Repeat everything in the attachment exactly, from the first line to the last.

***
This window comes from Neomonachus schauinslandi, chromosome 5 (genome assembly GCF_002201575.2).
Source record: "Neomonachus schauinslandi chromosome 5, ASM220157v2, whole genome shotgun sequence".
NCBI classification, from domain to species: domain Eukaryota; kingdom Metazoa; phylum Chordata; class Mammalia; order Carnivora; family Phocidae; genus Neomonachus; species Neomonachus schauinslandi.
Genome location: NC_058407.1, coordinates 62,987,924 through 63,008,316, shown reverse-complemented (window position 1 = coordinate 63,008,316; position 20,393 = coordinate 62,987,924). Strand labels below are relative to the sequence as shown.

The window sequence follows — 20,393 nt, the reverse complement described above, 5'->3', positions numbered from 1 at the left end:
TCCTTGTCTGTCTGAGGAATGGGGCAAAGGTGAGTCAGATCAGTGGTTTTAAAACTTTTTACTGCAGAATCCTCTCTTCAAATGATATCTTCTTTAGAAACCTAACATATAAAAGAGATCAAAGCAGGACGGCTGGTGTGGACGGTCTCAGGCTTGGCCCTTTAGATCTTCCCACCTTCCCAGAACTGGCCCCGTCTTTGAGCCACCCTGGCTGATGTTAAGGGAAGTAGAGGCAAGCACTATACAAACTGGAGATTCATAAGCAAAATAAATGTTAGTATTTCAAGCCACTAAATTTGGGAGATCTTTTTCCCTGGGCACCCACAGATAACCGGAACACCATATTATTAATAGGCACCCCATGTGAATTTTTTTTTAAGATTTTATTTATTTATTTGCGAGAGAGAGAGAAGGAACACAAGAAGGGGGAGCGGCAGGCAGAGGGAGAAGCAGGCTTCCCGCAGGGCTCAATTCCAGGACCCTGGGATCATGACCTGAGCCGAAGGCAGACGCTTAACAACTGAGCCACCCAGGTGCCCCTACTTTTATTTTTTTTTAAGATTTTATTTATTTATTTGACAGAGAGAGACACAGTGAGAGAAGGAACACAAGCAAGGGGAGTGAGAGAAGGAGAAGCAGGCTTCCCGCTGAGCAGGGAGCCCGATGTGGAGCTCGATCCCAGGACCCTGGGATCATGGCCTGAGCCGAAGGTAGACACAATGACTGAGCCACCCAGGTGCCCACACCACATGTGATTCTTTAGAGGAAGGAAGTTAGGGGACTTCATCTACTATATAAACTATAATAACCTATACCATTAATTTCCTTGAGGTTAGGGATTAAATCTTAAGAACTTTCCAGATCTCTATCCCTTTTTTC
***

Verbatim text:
This window comes from Neomonachus schauinslandi, chromosome 5 (genome assembly GCF_002201575.2).
Source record: "Neomonachus schauinslandi chromosome 5, ASM220157v2, whole genome shotgun sequence".
NCBI classification, from domain to species: domain Eukaryota; kingdom Metazoa; phylum Chordata; class Mammalia; order Carnivora; family Phocidae; genus Neomonachus; species Neomonachus schauinslandi.
Genome location: NC_058407.1, coordinates 62,987,924 through 63,008,316, shown reverse-complemented (window position 1 = coordinate 63,008,316; position 20,393 = coordinate 62,987,924). Strand labels below are relative to the sequence as shown.

The window sequence follows — 20,393 nt, the reverse complement described above, 5'->3', positions numbered from 1 at the left end:
TCCTTGTCTGTCTGAGGAATGGGGCAAAGGTGAGTCAGATCAGTGGTTTTAAAACTTTTTACTGCAGAATCCTCTCTTCAAATGATATCTTCTTTAGAAACCTAACATATAAAAGAGATCAAAGCAGGACGGCTGGTGTGGACGGTCTCAGGCTTGGCCCTTTAGATCTTCCCACCTTCCCAGAACTGGCCCCGTCTTTGAGCCACCCTGGCTGATGTTAAGGGAAGTAGAGGCAAGCACTATACAAACTGGAGATTCATAAGCAAAATAAATGTTAGTATTTCAAGCCACTAAATTTGGGAGATCTTTTTCCCTGGGCACCCACAGATAACCGGAACACCATATTATTAATAGGCACCCCATGTGAATTTTTTTTTAAGATTTTATTTATTTATTTGCGAGAGAGAGAGAAGGAACACAAGAAGGGGGAGCGGCAGGCAGAGGGAGAAGCAGGCTTCCCGCAGGGCTCAATTCCAGGACCCTGGGATCATGACCTGAGCCGAAGGCAGACGCTTAACAACTGAGCCACCCAGGTGCCCCTACTTTTATTTTTTTTTAAGATTTTATTTATTTATTTGACAGAGAGAGACACAGTGAGAGAAGGAACACAAGCAAGGGGAGTGAGAGAAGGAGAAGCAGGCTTCCCGCTGAGCAGGGAGCCCGATGTGGAGCTCGATCCCAGGACCCTGGGATCATGGCCTGAGCCGAAGGTAGACACAATGACTGAGCCACCCAGGTGCCCACACCACATGTGATTCTTTAGAGGAAGGAAGTTAGGGGACTTCATCTACTATATAAACTATAATAACCTATACCATTAATTTCCTTGAGGTTAGGGATTAAATCTTAAGAACTTTCCAGATCTCTATCCCTTTTTTC